News from the DNR Office of Communications

DNR Presents Award To Monkton Fly Shop Owner

Annapolis, Md. (February 14, 2011) — The Maryland Department of Natural Resources (DNR) will present Theaux Le Gardeur, owner and operator of Backwater Angler, a fly shop and guide service in Monkton, Md., with an award for his outstanding service in the conservation of Maryland’s outdoors. The presentation will be made at 1:00 p.m. February 18 at the Backwater Angler shop, 16928 York Rd., Monkton.

“DNR’s Invasive Species Matrix Team is pleased to formally express our appreciation to Theaux for his help in educating anglers about the invasion of the Gunpowder Falls by Didymosphenia geminata”, said Ron Klauda, DNR biologist and Co-Chair of the Matrix Team. “Theaux’s unwavering support of our efforts to confine ‘Didymo’ (also known as ‘rock snot’) in the Gunpowder—one of Maryland’s premiere trout streams----and prevent its spread to other MD waters, is truly inspiring.”

Didymo is an invasive diatom (a microscopic algae) that is native to far northern regions of North America, Europe, and Asia. For reasons not yet understood, Didymo is spreading south and gaining footholds in cold, often pristine trout waters. Streams in several eastern U.S. states have been invaded in the past 5-6 years.

Suspected Didymo colonies were first seen in the Gunpowder by Theaux and other alert anglers in early 2008. They informed DNR staff, samples were collected in April and sent to DNR biologist and algal expert, Walt Butler, who confirmed Theaux’s suspicions. At certain times of the year, typically in January through mid-May in the Gunpowder, Didymo blooms and grows dense colonies of grayish-brownish mats that can cover most of the stream bottom and extend long cotton-like strands into the current. Dense Didymo growth can smother aquatic insect larvae and reduce food supplies for trout and other aquatic creatures. So far, there are no effective and proven methods for eradicating Didymo in a stream like the Gunpowder once it’s become established. Containing it in the Gunpowder and trying to prevent its spread is the most that can be done at this time. Theaux has been helping DNR do just that.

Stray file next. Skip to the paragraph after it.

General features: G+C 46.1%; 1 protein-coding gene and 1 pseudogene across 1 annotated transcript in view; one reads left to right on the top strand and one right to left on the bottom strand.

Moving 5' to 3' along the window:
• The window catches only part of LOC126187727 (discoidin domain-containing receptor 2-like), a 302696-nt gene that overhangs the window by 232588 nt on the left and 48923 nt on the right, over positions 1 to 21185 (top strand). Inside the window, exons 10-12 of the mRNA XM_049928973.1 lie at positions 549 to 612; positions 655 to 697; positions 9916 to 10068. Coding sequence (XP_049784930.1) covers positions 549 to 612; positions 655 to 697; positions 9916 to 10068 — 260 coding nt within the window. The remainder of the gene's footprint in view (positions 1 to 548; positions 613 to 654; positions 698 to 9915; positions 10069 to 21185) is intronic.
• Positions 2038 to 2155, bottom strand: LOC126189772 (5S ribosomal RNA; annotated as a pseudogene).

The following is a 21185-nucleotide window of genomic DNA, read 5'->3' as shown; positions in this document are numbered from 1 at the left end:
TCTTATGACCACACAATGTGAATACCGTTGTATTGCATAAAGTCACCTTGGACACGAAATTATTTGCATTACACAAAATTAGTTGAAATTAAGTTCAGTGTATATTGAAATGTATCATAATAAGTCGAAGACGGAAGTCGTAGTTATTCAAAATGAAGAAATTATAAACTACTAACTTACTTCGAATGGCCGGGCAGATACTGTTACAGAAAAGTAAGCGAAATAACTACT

“We don’t know for sure how Didymo was introduced into the Gunpowder, but all evidence points to anglers wearing felt-soled wading boots who had recently fished a Didymo-infected trout stream in another state, ” said Jonathan McKnight, DNR biologist and the other Co-Chair of DNR’s Invasive Species Matrix Team. “Studies have shown that felt soles are a nearly perfect environment for moving Didymo around with the unknowing angler. Felt soles are difficult to thoroughly disinfect and can stay damp enough to keep Didymo cells alive for weeks.”